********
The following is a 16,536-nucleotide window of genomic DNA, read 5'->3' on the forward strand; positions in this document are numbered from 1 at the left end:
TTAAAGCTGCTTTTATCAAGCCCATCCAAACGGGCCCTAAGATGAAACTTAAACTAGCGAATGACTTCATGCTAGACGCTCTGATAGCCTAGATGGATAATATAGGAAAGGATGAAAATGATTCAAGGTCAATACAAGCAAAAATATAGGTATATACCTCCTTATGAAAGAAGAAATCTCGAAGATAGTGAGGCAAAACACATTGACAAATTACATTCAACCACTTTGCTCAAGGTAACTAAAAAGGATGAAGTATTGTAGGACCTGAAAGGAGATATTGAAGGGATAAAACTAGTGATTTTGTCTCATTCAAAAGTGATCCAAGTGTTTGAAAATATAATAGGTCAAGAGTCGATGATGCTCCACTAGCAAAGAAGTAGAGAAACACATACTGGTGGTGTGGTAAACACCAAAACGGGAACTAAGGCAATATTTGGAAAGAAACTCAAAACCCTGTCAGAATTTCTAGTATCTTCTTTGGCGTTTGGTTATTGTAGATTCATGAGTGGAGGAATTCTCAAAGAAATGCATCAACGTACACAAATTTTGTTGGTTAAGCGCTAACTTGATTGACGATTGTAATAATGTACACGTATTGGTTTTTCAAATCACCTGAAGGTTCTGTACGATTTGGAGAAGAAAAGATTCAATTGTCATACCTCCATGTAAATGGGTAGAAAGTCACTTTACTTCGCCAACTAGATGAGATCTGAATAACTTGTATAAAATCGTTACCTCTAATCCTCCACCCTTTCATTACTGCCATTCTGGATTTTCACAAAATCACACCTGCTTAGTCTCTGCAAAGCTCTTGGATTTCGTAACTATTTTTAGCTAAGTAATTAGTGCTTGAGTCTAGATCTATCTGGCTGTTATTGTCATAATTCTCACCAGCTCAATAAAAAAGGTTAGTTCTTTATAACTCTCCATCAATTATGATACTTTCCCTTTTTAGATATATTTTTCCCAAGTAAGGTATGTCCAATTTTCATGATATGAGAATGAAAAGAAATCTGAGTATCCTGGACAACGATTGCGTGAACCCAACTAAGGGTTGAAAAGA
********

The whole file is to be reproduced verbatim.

The following is a 16,536-nucleotide window of genomic DNA, read 5'->3' on the forward strand; positions in this document are numbered from 1 at the left end:
TTAAAGCTGCTTTTATCAAGCCCATCCAAACGGGCCCTAAGATGAAACTTAAACTAGCGAATGACTTCATGCTAGACGCTCTGATAGCCTAGATGGATAATATAGGAAAGGATGAAAATGATTCAAGGTCAATACAAGCAAAAATATAGGTATATACCTCCTTATGAAAGAAGAAATCTCGAAGATAGTGAGGCAAAACACATTGACAAATTACATTCAACCACTTTGCTCAAGGTAACTAAAAAGGATGAAGTATTGTAGGACCTGAAAGGAGATATTGAAGGGATAAAACTAGTGATTTTGTCTCATTCAAAAGTGATCCAAGTGTTTGAAAATATAATAGGTCAAGAGTCGATGATGCTCCACTAGCAAAGAAGTAGAGAAACACATACTGGTGGTGTGGTAAACACCAAAACGGGAACTAAGGCAATATTTGGAAAGAAACTCAAAACCCTGTCAGAATTTCTAGTATCTTCTTTGGCGTTTGGTTATTGTAGATTCATGAGTGGAGGAATTCTCAAAGAAATGCATCAACGTACACAAATTTTGTTGGTTAAGCGCTAACTTGATTGACGATTGTAATAATGTACACGTATTGGTTTTTCAAATCACCTGAAGGTTCTGTACGATTTGGAGAAGAAAAGATTCAATTGTCATACCTCCATGTAAATGGGTAGAAAGTCACTTTACTTCGCCAACTAGATGAGATCTGAATAACTTGTATAAAATCGTTACCTCTAATCCTCCACCCTTTCATTACTGCCATTCTGGATTTTCACAAAATCACACCTGCTTAGTCTCTGCAAAGCTCTTGGATTTCGTAACTATTTTTAGCTAAGTAATTAGTGCTTGAGTCTAGATCTATCTGGCTGTTATTGTCATAATTCTCACCAGCTCAATAAAAAAGGTTAGTTCTTTATAACTCTCCATCAATTATGATACTTTCCCTTTTTAGATATATTTTTCCCAAGTAAGGTATGTCCAATTTTCATGATATGAGAATGAAAAGAAATCTGAGTATCCTGGACAACGATTGCGTGAACCCAACTAAGGGTTGAAAAGA